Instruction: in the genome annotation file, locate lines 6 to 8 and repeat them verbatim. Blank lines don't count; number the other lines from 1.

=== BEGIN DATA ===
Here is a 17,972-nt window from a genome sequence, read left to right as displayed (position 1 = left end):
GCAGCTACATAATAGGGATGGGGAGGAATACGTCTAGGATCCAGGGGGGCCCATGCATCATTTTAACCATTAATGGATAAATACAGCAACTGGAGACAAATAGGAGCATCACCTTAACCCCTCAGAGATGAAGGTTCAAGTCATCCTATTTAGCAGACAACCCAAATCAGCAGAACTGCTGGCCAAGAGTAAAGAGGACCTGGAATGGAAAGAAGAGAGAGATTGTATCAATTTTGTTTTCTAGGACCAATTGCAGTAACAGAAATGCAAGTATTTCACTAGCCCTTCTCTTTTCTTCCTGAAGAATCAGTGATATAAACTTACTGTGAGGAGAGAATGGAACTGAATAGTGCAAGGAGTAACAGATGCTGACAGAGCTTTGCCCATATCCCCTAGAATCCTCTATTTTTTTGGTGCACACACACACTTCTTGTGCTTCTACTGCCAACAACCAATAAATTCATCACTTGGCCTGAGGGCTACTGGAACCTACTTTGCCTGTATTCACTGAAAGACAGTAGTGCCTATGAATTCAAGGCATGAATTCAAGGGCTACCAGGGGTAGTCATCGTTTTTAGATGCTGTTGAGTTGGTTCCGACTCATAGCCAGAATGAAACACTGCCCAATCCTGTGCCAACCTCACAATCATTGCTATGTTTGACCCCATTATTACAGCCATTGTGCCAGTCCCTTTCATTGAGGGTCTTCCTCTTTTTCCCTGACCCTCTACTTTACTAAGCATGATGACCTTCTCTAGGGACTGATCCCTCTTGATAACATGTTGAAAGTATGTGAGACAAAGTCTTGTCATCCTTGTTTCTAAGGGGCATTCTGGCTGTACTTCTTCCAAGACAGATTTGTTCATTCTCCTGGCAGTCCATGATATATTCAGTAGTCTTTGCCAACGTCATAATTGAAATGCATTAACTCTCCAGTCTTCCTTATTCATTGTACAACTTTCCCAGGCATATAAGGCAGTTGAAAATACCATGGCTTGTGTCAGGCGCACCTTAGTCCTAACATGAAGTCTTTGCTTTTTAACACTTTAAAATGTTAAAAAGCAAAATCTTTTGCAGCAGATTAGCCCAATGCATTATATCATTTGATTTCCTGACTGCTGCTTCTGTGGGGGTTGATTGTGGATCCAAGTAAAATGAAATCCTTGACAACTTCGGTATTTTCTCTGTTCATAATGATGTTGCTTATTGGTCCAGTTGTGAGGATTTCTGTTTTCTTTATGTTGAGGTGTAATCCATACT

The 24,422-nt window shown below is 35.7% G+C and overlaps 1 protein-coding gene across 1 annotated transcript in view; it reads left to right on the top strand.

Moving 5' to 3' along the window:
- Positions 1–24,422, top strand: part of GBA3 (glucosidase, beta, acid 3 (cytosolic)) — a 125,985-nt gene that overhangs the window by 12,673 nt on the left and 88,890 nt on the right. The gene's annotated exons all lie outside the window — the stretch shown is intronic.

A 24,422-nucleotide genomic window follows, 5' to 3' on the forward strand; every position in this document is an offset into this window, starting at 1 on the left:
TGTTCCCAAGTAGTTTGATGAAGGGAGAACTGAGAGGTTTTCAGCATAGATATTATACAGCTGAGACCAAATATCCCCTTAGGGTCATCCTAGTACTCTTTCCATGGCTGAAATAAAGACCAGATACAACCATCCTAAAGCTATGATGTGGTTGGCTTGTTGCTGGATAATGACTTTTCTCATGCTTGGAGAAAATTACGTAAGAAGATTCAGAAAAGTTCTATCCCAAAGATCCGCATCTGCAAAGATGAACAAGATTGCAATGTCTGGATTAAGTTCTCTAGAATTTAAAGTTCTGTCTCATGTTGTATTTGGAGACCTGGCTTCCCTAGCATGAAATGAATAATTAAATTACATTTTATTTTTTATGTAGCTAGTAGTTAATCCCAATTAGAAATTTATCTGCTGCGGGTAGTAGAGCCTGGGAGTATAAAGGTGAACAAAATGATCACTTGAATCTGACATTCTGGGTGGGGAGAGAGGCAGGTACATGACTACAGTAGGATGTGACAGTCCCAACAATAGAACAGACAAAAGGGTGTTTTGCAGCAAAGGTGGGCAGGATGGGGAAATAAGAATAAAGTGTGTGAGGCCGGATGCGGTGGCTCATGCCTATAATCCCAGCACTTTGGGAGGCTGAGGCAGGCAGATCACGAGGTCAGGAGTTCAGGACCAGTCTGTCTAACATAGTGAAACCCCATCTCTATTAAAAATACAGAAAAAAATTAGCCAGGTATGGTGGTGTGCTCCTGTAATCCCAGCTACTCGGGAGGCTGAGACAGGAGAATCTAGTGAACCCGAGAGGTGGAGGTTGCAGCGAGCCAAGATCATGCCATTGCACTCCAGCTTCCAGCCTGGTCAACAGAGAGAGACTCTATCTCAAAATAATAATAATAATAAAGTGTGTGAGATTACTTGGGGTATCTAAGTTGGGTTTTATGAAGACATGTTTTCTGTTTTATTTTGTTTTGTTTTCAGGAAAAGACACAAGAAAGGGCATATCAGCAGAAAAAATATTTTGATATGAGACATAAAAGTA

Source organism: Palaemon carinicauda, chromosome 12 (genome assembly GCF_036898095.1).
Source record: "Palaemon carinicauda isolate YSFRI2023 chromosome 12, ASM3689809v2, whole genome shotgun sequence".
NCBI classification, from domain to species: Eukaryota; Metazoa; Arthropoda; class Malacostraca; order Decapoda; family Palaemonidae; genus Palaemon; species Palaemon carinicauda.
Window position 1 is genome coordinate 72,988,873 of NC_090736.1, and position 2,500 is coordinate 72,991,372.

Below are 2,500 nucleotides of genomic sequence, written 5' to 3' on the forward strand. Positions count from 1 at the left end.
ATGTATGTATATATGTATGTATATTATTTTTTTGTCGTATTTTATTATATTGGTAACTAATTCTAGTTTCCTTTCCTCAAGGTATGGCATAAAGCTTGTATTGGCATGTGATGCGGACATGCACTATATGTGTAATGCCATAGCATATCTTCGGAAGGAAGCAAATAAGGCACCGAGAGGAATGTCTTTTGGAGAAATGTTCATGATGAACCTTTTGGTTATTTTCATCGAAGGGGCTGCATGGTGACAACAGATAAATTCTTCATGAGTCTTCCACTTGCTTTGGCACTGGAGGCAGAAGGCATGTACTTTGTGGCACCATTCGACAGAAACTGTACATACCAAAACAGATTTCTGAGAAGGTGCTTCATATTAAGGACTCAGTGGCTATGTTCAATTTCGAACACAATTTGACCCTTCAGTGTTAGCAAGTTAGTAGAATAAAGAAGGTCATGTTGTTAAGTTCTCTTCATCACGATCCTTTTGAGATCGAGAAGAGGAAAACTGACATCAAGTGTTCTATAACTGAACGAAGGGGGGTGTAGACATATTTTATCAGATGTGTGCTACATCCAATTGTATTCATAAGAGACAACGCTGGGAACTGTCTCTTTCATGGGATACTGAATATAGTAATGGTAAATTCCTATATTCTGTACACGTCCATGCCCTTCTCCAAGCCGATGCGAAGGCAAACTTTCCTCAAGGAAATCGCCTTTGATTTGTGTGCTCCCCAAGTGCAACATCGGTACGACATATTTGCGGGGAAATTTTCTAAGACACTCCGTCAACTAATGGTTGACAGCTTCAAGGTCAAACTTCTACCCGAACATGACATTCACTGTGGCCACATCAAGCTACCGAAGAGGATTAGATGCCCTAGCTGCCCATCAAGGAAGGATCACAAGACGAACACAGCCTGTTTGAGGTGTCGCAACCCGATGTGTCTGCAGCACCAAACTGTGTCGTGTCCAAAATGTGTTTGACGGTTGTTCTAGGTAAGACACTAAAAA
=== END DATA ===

A 24,422-nucleotide genomic window follows, 5' to 3' on the forward strand; every position in this document is an offset into this window, starting at 1 on the left:
TGTTCCCAAGTAGTTTGATGAAGGGAGAACTGAGAGGTTTTCAGCATAGATATTATACAGCTGAGACCAAATATCCCCTTAGGGTCATCCTAGTACTCTTTCCATGGCTGAAATAAAGACCAGATACAACCATCCTAAAGCTATGATGTGGTTGGCTTGTTGCTGGATAATGACTTTTCTCATGCTTGGAGAAAATTACGTAAGAAGATTCAGAAAAGTTCTATCCCAAAGATCCGCATCTGCAAAGATGAACAAGATTGCAATGTCTGGATTAAGTTCTCTAGAATTTAAAGTTCTGTCTCATGTTGTATTTGGAGACCTGGCTTCCCTAGCATGAAATGAATAATTAAATTACATTTTATTTTTTATGTAGCTAGTAGTTAATCCCAATTAGAAATTTATCTGCTGCGGGTAGTAGAGCCTGGGAGTATAAAGGTGAACAAAATGATCACTTGAATCTGACATTCTGGGTGGGGAGAGAGGCAGGTACATGACTACAGTAGGATGTGACAGTCCCAACAATAGAACAGACAAAAGGGTGTTTTGCAGCAAAGGTGGGCAGGATGGGGAAATAAGAATAAAGTGTGTGAGGCCGGATGCGGTGGCTCATGCCTATAATCCCAGCACTTTGGGAGGCTGAGGCAGGCAGATCACGAGGTCAGGAGTTCAGGACCAGTCTGTCTAACATAGTGAAACCCCATCTCTATTAAAAATACAGAAAAAAATTAGCCAGGTATGGTGGTGTGCTCCTGTAATCCCAGCTACTCGGGAGGCTGAGACAGGAGAATCTAGTGAACCCGAGAGGTGGAGGTTGCAGCGAGCCAAGATCATGCCATTGCACTCCAGCTTCCAGCCTGGTCAACAGAGAGAGACTCTATCTCAAAATAATAATAATAATAAAGTGTGTGAGATTACTTGGGGTATCTAAGTTGGGTTTTATGAAGACATGTTTTCTGTTTTATTTTGTTTTGTTTTCAGGAAAAGACACAAGAAAGGGCATATCAGCAGAAAAAATATTTTGATATGAGACATAAAAGTA

Source organism: Palaemon carinicauda, chromosome 12 (genome assembly GCF_036898095.1).